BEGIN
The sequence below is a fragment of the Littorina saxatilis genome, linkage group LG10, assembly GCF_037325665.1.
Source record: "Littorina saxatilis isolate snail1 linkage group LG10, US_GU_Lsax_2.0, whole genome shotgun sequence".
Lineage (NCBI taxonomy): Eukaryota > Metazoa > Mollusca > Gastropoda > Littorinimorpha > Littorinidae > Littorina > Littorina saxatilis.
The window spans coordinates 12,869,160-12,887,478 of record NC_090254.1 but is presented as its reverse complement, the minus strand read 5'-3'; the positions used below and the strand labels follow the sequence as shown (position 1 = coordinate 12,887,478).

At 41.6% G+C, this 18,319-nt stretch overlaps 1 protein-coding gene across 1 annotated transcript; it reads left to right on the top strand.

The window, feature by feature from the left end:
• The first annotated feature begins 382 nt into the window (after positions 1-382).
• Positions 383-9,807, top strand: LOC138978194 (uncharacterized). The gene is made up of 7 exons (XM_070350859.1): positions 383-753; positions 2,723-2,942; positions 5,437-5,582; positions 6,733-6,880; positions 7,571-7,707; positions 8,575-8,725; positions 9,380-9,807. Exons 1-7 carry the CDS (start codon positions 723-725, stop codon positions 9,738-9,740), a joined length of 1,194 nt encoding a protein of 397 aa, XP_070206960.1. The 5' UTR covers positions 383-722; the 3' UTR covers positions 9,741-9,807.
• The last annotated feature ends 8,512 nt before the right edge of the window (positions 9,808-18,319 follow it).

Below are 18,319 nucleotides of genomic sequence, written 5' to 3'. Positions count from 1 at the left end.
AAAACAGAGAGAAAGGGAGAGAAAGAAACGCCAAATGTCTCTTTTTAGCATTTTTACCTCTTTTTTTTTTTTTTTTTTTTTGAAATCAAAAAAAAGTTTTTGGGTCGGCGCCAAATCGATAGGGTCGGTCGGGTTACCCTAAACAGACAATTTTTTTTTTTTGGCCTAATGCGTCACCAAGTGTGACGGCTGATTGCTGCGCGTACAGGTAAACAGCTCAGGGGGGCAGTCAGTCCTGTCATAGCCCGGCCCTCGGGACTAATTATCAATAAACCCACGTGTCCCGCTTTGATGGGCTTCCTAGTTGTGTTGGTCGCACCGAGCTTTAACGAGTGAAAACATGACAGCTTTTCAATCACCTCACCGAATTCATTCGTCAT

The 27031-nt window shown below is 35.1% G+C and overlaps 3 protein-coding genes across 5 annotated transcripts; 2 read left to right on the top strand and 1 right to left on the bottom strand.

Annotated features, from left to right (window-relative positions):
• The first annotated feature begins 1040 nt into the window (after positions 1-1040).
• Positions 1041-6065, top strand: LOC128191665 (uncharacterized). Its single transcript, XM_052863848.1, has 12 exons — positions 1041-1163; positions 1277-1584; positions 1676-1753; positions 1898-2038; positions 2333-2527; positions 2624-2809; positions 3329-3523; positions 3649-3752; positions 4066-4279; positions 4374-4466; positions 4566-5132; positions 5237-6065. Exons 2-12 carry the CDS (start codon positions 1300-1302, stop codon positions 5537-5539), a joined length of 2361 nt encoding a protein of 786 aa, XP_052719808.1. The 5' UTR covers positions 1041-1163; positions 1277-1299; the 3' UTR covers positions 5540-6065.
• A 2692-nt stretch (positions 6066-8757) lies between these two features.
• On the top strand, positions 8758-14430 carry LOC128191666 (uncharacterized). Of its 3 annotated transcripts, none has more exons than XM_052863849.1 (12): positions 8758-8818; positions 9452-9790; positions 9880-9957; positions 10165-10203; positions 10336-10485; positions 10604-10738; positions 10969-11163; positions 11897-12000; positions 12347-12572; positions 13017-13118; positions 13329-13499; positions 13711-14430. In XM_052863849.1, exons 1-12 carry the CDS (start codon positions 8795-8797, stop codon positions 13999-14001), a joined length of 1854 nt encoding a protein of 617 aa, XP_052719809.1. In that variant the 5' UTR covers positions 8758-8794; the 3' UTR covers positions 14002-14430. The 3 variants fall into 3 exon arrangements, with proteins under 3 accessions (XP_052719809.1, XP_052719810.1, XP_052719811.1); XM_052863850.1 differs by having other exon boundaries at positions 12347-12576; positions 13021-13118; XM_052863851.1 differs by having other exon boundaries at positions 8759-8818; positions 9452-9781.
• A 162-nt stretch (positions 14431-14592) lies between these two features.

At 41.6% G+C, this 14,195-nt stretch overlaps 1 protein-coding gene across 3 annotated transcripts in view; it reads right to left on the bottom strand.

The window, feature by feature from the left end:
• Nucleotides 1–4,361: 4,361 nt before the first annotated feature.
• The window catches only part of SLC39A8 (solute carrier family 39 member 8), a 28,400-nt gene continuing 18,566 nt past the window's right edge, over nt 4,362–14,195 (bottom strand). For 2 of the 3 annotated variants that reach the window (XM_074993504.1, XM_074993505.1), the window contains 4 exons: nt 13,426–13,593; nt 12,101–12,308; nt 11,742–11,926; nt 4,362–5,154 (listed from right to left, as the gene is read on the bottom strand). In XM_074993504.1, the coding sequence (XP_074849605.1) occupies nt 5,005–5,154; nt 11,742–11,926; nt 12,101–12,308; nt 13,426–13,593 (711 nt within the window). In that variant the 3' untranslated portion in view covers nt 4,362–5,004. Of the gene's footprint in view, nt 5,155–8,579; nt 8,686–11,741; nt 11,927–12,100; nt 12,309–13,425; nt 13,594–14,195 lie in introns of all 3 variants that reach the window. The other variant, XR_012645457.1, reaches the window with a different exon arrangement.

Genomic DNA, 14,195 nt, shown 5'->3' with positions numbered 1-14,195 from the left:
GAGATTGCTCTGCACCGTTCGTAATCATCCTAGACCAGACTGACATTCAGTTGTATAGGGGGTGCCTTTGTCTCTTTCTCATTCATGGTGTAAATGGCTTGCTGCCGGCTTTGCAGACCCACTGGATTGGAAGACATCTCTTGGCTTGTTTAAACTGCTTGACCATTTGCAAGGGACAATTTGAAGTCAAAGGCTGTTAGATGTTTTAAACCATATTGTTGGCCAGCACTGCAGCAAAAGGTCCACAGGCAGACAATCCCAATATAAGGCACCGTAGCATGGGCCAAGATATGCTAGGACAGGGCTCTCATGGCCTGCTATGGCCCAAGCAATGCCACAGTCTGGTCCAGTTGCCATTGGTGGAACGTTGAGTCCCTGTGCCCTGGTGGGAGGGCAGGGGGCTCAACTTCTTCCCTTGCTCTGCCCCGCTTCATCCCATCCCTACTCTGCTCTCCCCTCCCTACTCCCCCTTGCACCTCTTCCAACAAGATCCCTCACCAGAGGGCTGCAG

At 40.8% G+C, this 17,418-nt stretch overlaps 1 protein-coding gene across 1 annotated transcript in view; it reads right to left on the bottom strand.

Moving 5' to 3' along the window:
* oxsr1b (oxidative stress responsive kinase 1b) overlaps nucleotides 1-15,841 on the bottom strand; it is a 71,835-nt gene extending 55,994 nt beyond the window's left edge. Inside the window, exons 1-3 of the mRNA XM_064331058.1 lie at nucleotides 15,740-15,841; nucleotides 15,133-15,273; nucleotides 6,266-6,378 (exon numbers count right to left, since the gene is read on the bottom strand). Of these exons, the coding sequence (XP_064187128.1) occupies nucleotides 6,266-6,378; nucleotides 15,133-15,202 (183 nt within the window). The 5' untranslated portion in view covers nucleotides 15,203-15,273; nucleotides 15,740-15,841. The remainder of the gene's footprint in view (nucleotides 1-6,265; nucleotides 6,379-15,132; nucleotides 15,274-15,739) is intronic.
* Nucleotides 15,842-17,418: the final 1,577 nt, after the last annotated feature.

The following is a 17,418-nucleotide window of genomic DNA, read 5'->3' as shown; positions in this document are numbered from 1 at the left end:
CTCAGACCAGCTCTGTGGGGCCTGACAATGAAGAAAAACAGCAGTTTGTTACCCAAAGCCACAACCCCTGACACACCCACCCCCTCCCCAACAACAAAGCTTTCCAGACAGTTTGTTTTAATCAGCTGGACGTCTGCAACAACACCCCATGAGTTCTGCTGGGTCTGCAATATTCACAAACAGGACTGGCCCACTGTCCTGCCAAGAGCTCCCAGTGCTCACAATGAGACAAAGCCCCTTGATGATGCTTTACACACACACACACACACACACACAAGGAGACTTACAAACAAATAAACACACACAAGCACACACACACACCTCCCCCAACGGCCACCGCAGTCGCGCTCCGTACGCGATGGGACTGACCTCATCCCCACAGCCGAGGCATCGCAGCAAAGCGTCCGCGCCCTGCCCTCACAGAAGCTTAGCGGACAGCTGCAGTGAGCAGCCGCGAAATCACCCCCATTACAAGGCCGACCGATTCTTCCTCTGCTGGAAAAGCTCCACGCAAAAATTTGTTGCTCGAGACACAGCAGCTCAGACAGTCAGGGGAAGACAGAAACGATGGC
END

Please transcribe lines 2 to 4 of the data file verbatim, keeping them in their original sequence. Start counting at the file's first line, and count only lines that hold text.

Source record: "Littorina saxatilis isolate snail1 linkage group LG10, US_GU_Lsax_2.0, whole genome shotgun sequence".
Lineage (NCBI taxonomy): Eukaryota > Metazoa > Mollusca > Gastropoda > Littorinimorpha > Littorinidae > Littorina > Littorina saxatilis.
The window spans coordinates 12,869,160-12,887,478 of record NC_090254.1 but is presented as its reverse complement, the minus strand read 5'-3'; the positions used below and the strand labels follow the sequence as shown (position 1 = coordinate 12,887,478).